Liz: “Supergirls Speak Out: Inside the Secret Crisis of Overachieving Girls” was published by Simon and Schuster’s Touchstone imprint on March 3rd. The book follows the lives of five young women during the summer and fall of 2007: a high school student at journalism camp at Syracuse University, a high school student on Long Island, a college freshman at the University of Albany, a college junior at the George Washington University, and an investment banker in her late twenties in New York City. Each chapter starts out with investigative reporting on these young women’s lives and the second half of each chapter includes interviews with girls from all around the country, psychologists, writers and media experts, parents, and teachers. The chapters in the book cover topics like the pressure on girls to get into a good college, the confusion girls feel over their sexuality and whether perfect girls should be virginal or very sexually available, how the media depicts girls and girls’ bodies, and the eight million different roles that young women have to play today. Despite that the book can be a little gloom-and-doom (it candidly discusses eating disorders, depression, plastic surgery, prescription drug popping, etc. etc.), I think girls will find it to be a relatable and hopefully inspiring book!
Sounds like you touch on all the important topics some girls are afraid to speak openly about! What's up next? Do you have another project in the works? If so, please tell us about it.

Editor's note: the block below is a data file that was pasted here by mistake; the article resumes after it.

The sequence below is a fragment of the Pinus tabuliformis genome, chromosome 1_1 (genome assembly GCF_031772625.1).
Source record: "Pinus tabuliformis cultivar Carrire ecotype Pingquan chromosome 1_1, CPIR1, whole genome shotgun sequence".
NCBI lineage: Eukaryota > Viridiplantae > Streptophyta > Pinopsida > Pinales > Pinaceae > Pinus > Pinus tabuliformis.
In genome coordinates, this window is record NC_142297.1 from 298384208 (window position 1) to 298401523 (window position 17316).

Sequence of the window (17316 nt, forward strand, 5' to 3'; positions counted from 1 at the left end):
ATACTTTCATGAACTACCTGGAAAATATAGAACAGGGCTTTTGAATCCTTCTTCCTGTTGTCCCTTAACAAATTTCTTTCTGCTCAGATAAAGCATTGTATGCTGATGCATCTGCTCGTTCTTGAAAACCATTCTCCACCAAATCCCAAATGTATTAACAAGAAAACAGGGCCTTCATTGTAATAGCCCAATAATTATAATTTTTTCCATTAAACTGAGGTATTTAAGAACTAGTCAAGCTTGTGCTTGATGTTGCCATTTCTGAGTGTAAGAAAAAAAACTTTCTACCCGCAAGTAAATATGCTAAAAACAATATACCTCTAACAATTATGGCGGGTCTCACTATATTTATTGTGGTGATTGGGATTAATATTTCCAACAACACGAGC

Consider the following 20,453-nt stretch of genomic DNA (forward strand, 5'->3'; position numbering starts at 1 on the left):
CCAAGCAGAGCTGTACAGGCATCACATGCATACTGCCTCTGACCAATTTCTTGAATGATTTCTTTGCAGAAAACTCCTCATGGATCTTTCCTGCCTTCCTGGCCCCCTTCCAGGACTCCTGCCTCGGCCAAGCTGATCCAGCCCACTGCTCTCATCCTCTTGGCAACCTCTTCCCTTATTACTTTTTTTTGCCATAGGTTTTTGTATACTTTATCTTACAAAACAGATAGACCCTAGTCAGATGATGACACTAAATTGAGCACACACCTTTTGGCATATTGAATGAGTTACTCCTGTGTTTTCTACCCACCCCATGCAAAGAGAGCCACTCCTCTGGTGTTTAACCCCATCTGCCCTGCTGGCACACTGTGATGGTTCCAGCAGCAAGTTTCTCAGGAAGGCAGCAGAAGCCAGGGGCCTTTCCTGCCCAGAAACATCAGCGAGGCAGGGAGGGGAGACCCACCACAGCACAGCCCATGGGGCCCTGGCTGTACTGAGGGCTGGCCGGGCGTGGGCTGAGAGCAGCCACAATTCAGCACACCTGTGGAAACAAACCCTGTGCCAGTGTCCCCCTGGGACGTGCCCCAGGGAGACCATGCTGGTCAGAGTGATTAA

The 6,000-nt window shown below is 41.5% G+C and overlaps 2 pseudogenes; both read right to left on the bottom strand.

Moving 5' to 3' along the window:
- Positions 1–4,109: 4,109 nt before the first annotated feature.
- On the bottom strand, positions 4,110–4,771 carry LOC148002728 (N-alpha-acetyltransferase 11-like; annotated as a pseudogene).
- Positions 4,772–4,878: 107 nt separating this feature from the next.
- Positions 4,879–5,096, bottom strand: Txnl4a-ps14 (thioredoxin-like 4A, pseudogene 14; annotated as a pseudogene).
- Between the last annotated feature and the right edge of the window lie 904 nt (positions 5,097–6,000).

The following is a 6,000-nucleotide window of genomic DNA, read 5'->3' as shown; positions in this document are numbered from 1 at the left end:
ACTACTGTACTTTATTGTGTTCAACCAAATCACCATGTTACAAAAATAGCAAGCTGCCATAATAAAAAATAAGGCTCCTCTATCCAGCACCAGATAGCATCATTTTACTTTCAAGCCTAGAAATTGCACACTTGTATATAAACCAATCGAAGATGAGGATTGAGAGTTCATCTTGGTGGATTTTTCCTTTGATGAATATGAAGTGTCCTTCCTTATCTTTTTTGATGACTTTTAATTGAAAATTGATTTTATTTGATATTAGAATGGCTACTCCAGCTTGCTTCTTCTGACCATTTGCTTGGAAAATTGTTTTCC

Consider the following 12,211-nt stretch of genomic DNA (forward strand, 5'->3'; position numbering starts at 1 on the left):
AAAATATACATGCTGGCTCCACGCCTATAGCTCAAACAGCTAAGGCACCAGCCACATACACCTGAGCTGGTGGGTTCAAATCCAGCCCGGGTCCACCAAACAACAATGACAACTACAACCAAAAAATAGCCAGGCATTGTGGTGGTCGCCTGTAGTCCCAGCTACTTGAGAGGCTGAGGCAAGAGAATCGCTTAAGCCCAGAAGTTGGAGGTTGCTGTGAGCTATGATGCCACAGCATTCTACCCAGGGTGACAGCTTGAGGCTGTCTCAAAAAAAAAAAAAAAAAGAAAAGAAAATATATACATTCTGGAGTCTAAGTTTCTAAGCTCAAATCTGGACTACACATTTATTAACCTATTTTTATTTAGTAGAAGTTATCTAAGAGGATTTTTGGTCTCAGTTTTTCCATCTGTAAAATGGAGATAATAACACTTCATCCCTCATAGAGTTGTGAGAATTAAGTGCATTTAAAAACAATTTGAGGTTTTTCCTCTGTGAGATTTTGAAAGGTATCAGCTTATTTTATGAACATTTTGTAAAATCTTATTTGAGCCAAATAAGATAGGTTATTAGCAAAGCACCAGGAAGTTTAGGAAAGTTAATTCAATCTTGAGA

Liz:: I do! My main thing right now is that I’m working a novel. I probably won’t finish it for another two years, but I’m totally in the thick of writing it right now. Last year, I started reading novels of social criticism—novels that make an argument about society or politics through the story—and I designed an independent study course in school last fall where I studied novels of social criticism by writers like Jonathan Franzen, Curtis Sittenfeld, Tom Wolfe, and so on. And because I read a lot of YA and a lot of fiction for young women, I’m fusing these two very different genres and am writing a novel of social criticism specifically for young women. My novel criticizes the very limiting roles for young women in today’s society and is semi-autobiographical. I think it’s important for writers who want to cross over from fiction to non-fiction (or vice versa) to have books of different genres that compliment one another and perhaps are similar in scope.
Thanks so much for joining us, Liz! Best of luck with this awesome book! Would you like to close with a writing tip?
Liz: I think one of the most important things to do before starting a new writing project is conceptualizing it. I like to get a big pad of paper (like the ones that people put on their desks) and cover it with my ideas for the project (and maybe even make a big chapter outline). Not only have I gotten my ideas out of my brain onto my paper in a creative, high-energy way, but I also have this piece of paper to use as a reference! I think it’s also really good to make a playlist of music specifically to get you in the mood to write. Personally, I find Dave Matthews and the Spring Awakening soundtrack to be particularly inspiring. Finally, read! Read as much as you can, all the time! There is no better writing teacher than other authors when they’re at their best: in their books!
Liz Funk is the twenty year old author of “Supergirls Speak Out: Inside the Secret Crisis of Overachieving Girls,” a new non-fiction book for young women about the pressure to be perfect (Touchstone, March 2009). She is a journalist who covers Generation Y and is particularly interested in gender, education, and class issues: her writing has appeared in USA Today, Newsday, the Christian Science Monitor, the Huffington Post, CosmoGIRL!, Girls’ Life, New York magazine, and the Times Union (Albany, NY). She blogs at her web-site, www.lizfunk.com.